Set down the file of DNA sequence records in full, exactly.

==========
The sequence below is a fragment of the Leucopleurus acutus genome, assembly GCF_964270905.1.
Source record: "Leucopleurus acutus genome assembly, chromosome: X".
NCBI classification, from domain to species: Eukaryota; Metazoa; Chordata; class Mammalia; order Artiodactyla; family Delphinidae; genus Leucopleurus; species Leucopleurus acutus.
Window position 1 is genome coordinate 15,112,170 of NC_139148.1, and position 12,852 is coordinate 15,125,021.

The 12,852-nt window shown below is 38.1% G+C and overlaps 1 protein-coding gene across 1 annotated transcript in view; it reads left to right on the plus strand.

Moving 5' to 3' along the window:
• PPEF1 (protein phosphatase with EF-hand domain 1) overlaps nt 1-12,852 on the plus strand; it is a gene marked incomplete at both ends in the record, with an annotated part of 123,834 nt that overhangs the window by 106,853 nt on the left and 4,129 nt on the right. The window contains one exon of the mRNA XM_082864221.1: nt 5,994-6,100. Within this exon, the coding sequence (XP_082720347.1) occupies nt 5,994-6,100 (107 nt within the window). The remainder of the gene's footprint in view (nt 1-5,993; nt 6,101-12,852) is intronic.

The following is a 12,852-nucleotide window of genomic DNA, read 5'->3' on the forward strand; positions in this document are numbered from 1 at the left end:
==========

The sequence below is a fragment of the Leucopleurus acutus genome, assembly GCF_964270905.1.
Source record: "Leucopleurus acutus genome assembly, chromosome: X".
NCBI classification, from domain to species: Eukaryota; Metazoa; Chordata; class Mammalia; order Artiodactyla; family Delphinidae; genus Leucopleurus; species Leucopleurus acutus.
Window position 1 is genome coordinate 15,112,170 of NC_139148.1, and position 12,852 is coordinate 15,125,021.

The 12,852-nt window shown below is 38.1% G+C and overlaps 1 protein-coding gene across 1 annotated transcript in view; it reads left to right on the plus strand.

Moving 5' to 3' along the window:
• PPEF1 (protein phosphatase with EF-hand domain 1) overlaps nt 1-12,852 on the plus strand; it is a gene marked incomplete at both ends in the record, with an annotated part of 123,834 nt that overhangs the window by 106,853 nt on the left and 4,129 nt on the right. The window contains one exon of the mRNA XM_082864221.1: nt 5,994-6,100. Within this exon, the coding sequence (XP_082720347.1) occupies nt 5,994-6,100 (107 nt within the window). The remainder of the gene's footprint in view (nt 1-5,993; nt 6,101-12,852) is intronic.

The following is a 12,852-nucleotide window of genomic DNA, read 5'->3' on the forward strand; positions in this document are numbered from 1 at the left end: